Ruse himself claims to be more atheist than Dawkins, more Darwinian.  Ruse has fought tirelessly against creationism in schools and culture.  Yet he insists that Dawkins’ brand of in-your-face atheism misses the point.  Instead of condemning religion as fit only for the ignorant or insane, as Dawkins likes to do, Ruse insists, “I think my religious friends are mistaken, but I don’t think they are stupid or crazy or ill or evil simply because they are religious.”

Though Ruse claims this is not a personal issue, his feelings have clearly been hurt.  Dawkins and allies such as Jerry Coyne have made it personal.  As Ruse complains,

“I, and others of my ilk, am reviled in terms far harsher than those kept for the real opponents like the Creationists. We are labelled ‘accommodationists’ for our willingness to give religion a space not occupied by science.”    

Ruse makes a powerful argument that the “enthusiasm” of the New Atheists resembles nothing so much as religious sectarianism.  But he strangely conflates the New Atheism of Dawkins and his allies with a far broader Humanist movement.  There are certainly connections, but it does not make sense to use the two terms interchangeably.

And, as Ruse must certainly be aware, his diatribe will likely be most celebrated by the very creationists he and Dawkins both condemn.  The notion that humanism itself is a religion has long been a central strategic point of conservative religious activists.  For example, in the early 1980s, evangelical Protestant theologian Francis Schaeffer condemned “humanism” as a set of ideas that placed humanity at the center of all things, and made humans the “measure of all things.” Fundamentalist school activists Mel and Norma Gabler similarly denounced humanism as “a religion with an anti-biblical, anti-God bent.”  And as blockbuster fundamentalist author Tim LaHaye insisted in his 1983 book The Battle for the Public Schools:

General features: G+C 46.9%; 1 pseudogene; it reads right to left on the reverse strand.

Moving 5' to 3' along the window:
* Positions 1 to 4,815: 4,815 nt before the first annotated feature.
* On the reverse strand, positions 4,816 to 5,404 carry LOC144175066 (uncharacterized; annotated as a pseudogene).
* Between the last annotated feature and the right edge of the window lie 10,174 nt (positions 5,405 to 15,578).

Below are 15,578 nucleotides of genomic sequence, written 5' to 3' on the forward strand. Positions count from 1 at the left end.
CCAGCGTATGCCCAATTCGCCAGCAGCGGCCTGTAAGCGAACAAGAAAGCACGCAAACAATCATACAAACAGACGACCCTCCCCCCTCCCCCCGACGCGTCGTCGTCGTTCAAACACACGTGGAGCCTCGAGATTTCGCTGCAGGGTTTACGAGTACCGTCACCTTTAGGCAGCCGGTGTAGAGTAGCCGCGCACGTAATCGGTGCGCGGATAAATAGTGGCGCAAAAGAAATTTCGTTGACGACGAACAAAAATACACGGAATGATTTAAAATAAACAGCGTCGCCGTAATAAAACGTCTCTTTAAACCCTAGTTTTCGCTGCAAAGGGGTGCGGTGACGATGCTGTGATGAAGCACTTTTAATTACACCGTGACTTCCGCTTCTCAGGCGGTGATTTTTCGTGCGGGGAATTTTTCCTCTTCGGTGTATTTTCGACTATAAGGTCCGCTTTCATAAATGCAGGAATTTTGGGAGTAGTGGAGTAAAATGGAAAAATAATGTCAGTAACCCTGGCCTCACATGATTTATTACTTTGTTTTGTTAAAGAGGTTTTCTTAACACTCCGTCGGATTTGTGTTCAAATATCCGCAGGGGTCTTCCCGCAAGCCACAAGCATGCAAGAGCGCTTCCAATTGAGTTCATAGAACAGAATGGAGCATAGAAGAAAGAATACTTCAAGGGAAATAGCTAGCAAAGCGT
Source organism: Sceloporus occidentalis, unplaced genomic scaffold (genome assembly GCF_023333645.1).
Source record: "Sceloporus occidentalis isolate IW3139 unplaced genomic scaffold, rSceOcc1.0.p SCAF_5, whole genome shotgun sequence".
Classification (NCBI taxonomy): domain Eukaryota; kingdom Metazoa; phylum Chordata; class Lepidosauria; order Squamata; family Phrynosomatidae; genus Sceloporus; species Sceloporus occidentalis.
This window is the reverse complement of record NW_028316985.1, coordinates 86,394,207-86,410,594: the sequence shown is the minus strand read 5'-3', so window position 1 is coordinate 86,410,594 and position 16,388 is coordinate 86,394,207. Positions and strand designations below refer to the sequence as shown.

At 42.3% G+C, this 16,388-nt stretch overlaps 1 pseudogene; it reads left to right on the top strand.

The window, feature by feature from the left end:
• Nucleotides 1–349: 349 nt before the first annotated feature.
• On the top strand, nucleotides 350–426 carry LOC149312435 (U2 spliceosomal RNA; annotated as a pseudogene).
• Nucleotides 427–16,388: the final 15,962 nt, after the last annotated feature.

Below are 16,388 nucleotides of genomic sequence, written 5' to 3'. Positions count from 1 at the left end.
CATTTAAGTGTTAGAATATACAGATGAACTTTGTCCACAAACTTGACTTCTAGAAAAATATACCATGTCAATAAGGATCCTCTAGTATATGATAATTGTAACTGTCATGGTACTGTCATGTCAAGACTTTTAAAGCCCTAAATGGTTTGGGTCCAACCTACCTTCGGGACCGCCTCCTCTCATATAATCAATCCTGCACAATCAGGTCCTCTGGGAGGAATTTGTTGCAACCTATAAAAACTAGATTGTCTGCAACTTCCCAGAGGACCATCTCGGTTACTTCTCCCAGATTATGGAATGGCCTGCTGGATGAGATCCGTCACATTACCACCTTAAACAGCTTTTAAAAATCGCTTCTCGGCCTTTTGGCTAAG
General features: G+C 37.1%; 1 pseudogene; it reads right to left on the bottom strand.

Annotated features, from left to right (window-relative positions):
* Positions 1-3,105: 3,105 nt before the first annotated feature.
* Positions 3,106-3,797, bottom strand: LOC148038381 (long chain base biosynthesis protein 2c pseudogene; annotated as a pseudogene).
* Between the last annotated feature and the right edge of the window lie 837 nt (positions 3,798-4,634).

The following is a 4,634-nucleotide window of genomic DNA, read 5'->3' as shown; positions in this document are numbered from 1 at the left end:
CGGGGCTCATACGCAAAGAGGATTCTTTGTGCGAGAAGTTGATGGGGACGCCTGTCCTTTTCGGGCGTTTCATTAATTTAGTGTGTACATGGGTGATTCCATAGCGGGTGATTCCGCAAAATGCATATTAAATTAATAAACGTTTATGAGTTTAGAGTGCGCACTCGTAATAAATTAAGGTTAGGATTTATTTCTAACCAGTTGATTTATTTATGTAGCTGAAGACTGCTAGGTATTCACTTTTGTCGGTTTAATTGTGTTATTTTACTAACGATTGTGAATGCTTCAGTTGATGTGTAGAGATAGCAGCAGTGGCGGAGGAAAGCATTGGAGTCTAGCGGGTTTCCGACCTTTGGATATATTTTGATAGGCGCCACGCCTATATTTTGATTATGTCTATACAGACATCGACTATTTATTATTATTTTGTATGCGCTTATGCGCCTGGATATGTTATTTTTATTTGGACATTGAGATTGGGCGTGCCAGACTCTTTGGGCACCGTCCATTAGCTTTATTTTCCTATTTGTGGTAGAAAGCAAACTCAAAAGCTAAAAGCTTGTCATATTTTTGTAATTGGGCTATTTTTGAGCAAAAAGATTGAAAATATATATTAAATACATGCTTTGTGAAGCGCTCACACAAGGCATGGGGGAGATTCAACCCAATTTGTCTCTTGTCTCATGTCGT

“Don’t be deceived into thinking that humanism is merely a philosophy.  That is a masquerade humanists have utilized for over three centuries to deceive millions in the Western world.  And don’t be duped into thinking that because religious people believe in God, those who do not believe in God are not religious.”(pg. 75).

My hunch is that Ruse would not relish the intellectual company.  All the more since such arguments about the essential religiosity of humanism have long been at the core of conservative strategies to transform public schooling.  Most famously in the 1980s case Mozert v. Hawkins County, religious conservatives had initial strategic success portraying humanism as a religion.

If humanism counts as religion, the argument went, then public schools have no Constitutional business promoting it.  Textbooks with an evolutionary perspective, books that promote a notion of material origins of humanity, schoolbooks that teach the primary importance of human reason, such things smack of government instruction in the religion of humanism.

Strange bedfellows.

As Professor Ruse notes in his essay, his anti-creationist credentials are impeccable.  Yet just as sectarian disputes among religious folks have provided some of the most profound and influential arguments against religion in general, so the clash between these atheistic Darwinists will likely provide the very best reasons to include more creationist-friendly ideas in public schools.